It’s been a few years since I posted the recipe. Since then, I’ve learned even more about our dear Liège waffle. A profound reworking of the recipe has been in order and is now underway.
I’m actually likely to maintain the current recipe page, as is, and create a secondary page that details the more in-depth version. It’s so exceedingly specific that I doubt many will want to take a pass at it + I’ll only be publishing the metric version, making it even less appetizing to casual bakers.
Some key changes will be the switch from baker’s yeast to ale yeast, eliminating bread flour in favor of a historically accurate blend of flours (meant to emulate late 18th / early 19th century French/Belgian flour), eliminating milk (in favor of only water or a blend of water and cream), using Mexican vanilla beans, and a host of other small edits to the process.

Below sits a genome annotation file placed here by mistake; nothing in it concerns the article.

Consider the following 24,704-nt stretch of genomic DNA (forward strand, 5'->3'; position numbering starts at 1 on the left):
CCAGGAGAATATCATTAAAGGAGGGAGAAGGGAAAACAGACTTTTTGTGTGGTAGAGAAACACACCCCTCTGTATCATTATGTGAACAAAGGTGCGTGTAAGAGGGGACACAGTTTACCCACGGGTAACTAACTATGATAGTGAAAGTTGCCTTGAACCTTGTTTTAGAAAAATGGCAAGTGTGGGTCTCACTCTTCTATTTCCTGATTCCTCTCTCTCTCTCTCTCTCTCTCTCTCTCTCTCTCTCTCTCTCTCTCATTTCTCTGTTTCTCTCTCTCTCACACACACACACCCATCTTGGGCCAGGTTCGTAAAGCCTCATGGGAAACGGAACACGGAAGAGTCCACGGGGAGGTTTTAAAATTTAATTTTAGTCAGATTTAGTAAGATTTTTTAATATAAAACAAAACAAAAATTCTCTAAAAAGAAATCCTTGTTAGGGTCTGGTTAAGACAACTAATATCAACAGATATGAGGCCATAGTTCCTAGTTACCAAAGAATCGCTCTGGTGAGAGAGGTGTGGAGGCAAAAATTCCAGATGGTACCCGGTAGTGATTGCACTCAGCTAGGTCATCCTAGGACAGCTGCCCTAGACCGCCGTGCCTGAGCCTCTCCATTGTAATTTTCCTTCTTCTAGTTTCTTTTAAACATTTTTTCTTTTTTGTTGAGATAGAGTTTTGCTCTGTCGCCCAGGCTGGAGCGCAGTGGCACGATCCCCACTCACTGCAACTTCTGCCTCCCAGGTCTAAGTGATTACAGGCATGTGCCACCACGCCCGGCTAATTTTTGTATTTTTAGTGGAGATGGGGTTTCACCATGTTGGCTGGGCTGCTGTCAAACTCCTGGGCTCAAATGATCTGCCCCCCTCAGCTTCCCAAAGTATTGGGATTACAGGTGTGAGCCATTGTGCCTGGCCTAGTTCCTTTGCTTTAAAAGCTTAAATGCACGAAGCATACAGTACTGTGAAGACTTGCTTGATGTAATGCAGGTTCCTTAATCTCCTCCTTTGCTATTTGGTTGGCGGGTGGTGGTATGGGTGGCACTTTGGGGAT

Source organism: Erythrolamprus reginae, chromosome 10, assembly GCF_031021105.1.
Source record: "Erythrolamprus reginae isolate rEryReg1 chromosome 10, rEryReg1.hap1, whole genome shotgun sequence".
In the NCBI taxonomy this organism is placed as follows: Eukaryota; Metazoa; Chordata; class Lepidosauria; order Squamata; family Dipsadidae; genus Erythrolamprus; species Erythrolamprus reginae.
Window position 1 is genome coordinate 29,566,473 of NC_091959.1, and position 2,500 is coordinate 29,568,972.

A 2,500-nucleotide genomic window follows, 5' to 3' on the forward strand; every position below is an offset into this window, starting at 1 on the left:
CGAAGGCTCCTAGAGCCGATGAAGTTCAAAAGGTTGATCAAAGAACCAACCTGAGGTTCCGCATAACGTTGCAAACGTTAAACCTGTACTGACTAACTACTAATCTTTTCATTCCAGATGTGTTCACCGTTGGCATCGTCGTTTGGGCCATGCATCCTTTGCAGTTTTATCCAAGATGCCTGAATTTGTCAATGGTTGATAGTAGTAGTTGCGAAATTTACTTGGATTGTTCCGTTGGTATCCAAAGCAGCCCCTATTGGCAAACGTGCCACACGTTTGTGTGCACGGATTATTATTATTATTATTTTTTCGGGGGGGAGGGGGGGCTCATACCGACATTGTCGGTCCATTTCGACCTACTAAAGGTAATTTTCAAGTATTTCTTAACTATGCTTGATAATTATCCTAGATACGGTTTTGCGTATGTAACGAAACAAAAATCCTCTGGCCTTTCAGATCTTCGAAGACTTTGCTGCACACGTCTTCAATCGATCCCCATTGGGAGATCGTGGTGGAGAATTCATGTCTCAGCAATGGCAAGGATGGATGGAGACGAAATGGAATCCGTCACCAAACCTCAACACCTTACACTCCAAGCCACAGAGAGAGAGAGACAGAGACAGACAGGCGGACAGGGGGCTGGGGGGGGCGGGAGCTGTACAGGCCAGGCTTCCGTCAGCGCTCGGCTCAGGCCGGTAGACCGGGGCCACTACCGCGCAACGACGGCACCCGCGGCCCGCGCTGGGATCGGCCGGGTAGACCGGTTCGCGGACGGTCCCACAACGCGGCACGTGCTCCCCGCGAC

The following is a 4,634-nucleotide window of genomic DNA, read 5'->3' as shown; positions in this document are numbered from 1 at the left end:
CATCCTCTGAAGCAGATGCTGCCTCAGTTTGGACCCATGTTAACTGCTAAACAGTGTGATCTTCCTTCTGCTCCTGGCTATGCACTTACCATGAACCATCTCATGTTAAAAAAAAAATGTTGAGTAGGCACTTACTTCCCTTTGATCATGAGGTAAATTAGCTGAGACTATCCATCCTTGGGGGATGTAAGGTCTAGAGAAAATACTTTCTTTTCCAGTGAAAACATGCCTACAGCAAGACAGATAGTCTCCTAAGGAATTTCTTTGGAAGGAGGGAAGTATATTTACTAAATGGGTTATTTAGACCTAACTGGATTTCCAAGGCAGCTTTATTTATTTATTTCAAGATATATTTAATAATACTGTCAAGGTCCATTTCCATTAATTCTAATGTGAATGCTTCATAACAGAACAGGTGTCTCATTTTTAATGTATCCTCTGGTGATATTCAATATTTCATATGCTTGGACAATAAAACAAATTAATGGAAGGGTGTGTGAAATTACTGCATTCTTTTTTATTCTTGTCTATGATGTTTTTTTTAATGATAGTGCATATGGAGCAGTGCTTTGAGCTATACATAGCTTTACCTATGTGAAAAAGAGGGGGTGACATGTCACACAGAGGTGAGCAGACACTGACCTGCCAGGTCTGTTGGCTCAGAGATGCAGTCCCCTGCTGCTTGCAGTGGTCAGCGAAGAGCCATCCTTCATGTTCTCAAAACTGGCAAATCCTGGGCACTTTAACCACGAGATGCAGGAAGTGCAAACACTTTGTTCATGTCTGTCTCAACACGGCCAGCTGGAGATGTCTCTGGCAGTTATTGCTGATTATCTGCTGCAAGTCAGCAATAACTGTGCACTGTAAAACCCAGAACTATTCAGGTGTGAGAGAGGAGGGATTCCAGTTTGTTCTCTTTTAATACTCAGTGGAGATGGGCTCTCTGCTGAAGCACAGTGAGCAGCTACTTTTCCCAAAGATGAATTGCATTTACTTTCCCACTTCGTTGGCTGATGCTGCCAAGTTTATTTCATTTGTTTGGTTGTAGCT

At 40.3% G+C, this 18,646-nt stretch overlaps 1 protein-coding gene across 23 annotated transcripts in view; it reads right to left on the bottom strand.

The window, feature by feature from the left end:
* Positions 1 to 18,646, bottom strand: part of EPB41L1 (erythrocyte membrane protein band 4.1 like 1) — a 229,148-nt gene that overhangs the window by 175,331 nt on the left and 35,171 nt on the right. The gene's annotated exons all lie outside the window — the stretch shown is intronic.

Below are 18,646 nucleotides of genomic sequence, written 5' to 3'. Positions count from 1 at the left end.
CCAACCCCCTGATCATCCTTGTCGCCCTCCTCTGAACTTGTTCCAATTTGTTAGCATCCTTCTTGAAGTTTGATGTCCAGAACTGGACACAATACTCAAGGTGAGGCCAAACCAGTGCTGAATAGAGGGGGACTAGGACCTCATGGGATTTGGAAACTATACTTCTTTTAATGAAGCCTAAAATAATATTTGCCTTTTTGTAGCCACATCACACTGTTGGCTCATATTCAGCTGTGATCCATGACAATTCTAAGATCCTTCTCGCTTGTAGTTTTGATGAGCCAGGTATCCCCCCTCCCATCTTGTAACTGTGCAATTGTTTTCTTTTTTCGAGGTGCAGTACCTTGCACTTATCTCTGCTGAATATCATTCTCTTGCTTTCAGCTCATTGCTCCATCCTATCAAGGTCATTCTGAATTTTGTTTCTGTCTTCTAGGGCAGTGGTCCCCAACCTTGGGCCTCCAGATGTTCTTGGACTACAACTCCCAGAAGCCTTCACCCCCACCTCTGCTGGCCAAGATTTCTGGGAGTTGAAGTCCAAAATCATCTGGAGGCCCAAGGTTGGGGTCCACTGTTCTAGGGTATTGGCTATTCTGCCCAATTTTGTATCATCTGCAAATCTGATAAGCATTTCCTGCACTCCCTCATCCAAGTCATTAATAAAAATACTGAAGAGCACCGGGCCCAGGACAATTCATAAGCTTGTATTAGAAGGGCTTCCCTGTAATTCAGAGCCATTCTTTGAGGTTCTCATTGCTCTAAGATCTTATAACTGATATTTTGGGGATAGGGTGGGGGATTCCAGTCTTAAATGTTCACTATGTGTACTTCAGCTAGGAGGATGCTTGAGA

The aim will be to match, as closely as possible, the ingredients of the early 19th century French bakers who likely developed the recipe. Yes, yes, the legend has been that the chef to the Prince Bishop of Liège developed the recipe in the late 18th century, but as I plan to explain, our favorite waffle not only was unlikely to have been possible in the 18th century … but there’s far more evidence to back the idea of non-Brabant/Belgian French origins than most know.
Stay tuned over the coming month or two.